How did you become a writer?
I was always a reader, but the idea of becoming a writer never occurred to me until I left home for college and my head and heart began to overflow with language. My freshman English professor, a poet, suggested I take a creative writing class after reading the wild tangle of my required essays. I was petrified…and transfixed. I fell flat on my face more times than I can count, but I kept at it. I just couldn’t stop playing with language.
Name your writing influences (writers, books, teachers, etc.).
Reading fiction by Flannery O’Connor, Eudora Welty, and Carson McCullers gave me permission to write about the rural South. George Garrett, one of the most generous writing mentors around, provided affirmation and counseled patience. Richard Ford kicked me in the behind when I needed it. Writing isn’t supposed to be easy. We don’t deserve easy. He reminded me of that fact. Joy Williams has been a powerful recent influence. Her fiction probes what’s truly existential, the unknowable and forever strange.
When and where do you write?
I work best in the mornings…in a small, quiet study with a window that keeps the weather and birds right at my shoulder. But my process has shifted when it’s had to. When I had a baby at home, I grabbed any hour I could find. When I was working 60-70 hours a week at my job, I scribbled on the weekends and during holidays. Turns out I can write under less than ideal conditions when not writing at all is the alternative. It’s been good for me to discover (and rediscover) that truth.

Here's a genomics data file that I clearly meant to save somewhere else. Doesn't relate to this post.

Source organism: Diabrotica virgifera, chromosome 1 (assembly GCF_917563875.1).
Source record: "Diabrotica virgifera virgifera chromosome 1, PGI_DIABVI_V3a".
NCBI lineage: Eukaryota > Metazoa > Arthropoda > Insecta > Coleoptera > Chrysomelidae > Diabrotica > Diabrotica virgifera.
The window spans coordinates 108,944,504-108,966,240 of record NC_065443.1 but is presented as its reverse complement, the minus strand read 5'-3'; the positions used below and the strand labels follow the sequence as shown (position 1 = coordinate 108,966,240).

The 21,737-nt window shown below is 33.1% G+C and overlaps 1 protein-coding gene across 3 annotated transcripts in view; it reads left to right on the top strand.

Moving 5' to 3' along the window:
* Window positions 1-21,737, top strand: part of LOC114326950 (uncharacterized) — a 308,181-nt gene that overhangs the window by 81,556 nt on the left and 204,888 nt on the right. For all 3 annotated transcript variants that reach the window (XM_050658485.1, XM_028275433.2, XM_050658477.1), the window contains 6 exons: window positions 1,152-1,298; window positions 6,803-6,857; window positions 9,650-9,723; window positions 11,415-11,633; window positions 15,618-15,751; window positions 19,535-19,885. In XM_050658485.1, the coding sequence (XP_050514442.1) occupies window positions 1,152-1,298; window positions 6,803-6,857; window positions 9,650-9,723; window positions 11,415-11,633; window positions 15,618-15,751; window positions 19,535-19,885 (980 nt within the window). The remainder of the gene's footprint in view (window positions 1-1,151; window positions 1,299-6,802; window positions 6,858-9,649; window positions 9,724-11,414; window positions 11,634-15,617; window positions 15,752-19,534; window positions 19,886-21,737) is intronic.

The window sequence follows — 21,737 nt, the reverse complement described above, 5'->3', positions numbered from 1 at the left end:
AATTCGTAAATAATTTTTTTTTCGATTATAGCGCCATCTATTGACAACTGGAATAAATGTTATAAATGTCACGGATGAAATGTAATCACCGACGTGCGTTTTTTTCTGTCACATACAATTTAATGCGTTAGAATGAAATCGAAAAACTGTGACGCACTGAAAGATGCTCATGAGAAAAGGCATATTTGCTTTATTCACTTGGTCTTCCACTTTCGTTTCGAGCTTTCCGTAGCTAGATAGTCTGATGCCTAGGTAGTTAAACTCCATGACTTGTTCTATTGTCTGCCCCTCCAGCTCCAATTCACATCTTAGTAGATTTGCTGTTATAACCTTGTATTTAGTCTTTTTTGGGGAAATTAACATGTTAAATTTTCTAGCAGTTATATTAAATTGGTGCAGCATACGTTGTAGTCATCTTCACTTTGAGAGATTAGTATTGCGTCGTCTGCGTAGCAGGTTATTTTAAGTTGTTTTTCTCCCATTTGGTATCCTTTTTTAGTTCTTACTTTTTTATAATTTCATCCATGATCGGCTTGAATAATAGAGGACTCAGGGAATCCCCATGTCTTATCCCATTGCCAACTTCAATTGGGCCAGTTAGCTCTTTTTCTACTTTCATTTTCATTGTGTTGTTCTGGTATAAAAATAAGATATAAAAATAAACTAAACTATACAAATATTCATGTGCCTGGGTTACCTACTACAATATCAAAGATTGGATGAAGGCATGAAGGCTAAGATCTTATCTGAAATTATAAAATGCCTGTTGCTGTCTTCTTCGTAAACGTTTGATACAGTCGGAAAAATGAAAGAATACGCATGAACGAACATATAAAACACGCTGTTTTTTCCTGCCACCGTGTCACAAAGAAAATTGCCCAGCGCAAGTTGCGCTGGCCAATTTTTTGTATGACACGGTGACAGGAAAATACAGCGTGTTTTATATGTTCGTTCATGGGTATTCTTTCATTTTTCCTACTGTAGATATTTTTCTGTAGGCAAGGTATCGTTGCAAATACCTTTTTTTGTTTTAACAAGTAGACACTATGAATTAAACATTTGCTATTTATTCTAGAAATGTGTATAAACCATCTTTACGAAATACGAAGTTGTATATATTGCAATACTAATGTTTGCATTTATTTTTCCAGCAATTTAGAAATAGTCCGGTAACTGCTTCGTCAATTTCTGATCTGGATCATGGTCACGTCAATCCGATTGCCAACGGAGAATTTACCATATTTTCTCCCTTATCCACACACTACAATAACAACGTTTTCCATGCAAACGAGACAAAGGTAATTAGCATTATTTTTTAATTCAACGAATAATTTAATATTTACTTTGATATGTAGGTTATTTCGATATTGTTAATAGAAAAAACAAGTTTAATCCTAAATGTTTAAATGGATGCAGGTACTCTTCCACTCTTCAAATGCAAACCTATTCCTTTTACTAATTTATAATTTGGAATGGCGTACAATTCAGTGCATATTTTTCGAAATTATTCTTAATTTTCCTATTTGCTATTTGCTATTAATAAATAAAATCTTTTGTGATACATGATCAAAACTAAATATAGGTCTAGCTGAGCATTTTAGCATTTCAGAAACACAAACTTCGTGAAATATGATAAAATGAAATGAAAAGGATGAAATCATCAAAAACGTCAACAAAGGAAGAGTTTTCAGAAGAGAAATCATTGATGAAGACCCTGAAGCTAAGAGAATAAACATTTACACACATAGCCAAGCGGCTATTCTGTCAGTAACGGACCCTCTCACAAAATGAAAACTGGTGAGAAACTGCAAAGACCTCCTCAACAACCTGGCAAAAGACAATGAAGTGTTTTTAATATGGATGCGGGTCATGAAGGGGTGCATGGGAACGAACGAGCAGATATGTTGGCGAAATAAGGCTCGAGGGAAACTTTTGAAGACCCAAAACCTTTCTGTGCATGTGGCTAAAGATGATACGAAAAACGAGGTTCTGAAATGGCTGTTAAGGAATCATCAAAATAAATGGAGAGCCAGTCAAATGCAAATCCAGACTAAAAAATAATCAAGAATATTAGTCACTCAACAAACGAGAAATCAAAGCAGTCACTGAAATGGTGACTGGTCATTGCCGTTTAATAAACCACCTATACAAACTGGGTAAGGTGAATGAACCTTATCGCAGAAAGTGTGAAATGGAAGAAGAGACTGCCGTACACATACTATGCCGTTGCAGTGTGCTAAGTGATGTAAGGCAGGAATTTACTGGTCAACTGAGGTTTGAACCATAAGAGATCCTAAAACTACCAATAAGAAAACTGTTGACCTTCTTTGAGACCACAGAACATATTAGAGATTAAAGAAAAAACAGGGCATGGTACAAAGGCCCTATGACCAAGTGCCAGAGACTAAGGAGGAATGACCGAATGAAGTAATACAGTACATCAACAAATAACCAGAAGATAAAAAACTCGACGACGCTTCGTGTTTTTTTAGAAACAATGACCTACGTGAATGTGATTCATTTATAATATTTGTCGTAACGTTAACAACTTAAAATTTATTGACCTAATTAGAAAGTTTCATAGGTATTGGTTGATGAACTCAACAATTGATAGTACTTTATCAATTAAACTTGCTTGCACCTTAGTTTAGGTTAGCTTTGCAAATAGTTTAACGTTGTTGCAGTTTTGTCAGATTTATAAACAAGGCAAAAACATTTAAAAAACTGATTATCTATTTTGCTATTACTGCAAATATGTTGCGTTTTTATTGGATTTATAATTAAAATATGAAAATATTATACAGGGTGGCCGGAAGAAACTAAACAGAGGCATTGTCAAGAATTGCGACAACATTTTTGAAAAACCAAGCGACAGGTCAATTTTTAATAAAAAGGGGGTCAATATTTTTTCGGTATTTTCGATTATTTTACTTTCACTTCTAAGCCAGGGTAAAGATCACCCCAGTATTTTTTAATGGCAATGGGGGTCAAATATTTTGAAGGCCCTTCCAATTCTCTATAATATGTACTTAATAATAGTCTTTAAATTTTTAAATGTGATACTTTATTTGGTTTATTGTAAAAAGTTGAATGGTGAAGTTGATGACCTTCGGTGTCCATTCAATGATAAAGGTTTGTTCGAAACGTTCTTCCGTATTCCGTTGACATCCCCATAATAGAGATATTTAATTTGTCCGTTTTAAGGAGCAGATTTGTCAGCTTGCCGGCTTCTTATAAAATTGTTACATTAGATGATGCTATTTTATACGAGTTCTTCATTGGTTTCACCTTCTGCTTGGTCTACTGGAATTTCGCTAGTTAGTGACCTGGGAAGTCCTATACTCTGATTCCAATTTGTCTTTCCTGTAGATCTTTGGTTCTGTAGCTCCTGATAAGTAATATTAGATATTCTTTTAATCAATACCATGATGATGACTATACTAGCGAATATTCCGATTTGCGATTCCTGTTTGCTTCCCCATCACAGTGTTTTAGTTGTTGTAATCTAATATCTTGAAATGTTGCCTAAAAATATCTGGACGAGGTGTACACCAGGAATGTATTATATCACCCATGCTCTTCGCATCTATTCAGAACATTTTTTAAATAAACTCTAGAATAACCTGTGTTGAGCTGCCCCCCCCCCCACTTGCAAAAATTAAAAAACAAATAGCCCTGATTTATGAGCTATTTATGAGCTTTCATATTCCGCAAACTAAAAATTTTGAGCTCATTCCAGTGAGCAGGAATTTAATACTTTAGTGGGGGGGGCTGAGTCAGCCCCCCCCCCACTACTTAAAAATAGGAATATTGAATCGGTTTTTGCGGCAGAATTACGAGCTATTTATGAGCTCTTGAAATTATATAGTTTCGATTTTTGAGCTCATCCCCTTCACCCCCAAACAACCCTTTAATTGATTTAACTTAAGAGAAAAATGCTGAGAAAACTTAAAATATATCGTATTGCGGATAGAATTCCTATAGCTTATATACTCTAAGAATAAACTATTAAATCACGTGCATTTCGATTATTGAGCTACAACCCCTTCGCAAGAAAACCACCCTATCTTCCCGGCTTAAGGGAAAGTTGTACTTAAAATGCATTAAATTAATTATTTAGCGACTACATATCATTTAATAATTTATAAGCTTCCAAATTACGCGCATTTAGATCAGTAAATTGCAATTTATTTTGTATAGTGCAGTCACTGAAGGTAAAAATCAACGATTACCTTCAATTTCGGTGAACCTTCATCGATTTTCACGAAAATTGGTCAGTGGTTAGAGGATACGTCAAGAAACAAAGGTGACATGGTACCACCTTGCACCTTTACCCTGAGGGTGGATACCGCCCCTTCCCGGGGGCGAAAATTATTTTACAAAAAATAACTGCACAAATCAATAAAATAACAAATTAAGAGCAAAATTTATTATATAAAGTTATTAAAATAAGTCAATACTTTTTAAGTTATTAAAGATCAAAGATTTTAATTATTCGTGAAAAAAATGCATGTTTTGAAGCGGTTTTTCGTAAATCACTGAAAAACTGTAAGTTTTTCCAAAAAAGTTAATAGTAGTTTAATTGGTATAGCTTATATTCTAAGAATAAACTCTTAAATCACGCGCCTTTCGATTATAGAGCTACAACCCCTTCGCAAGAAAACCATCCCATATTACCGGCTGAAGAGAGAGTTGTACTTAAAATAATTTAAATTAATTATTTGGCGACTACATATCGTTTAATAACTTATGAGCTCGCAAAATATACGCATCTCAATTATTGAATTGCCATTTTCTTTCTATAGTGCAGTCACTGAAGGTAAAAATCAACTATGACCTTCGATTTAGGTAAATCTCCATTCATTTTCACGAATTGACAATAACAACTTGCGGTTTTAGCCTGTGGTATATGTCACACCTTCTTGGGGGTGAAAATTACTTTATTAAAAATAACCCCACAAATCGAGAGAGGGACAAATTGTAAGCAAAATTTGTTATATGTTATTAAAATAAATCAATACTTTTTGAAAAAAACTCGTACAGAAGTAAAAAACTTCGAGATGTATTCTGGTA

What are you working on now?
I’m working on a collection of very short stories, some of which look more like fables or parables than “regular” stories, at least to me. And I’m reading a lot, trying to blaze a trail for the next novel.
Have you ever suffered from writer’s block?
No. I’ve always been able to find a short story to work on. I love the form. It just cries out liberation to me. Whenever I feel stickiness setting in, especially if I’m clawing at a novel, I try to counter it by reading—classics I love, crime novels, exciting new fiction, anything that shuts down my editorial mind and takes me into that reader’s kingdom of wonder.
What’s the best writing advice you’ve ever received?
Don’t believe that graduate school will somehow make you a writer. Go into the world, get a job that sustains you, and write. If you are writing because you haveto, if you are writing when no one is looking and no one cares, then you may indeed be a writer—and you need to cope with that.
What’s your advice to new writers?
Read. Read like a crazy person. And read what you love. Don’t shackle yourself with other people’s tastes. Just bury yourself in all the great work that’s out there. Reading is the foundation we all need, and we’re building, and repairing, that foundation each and every day.
Alyson Hagy is the author of eight works of fiction, most recently the novel Scribewhich is a finalist for the Southern Book Prize. She lives and works in Laramie, Wyoming.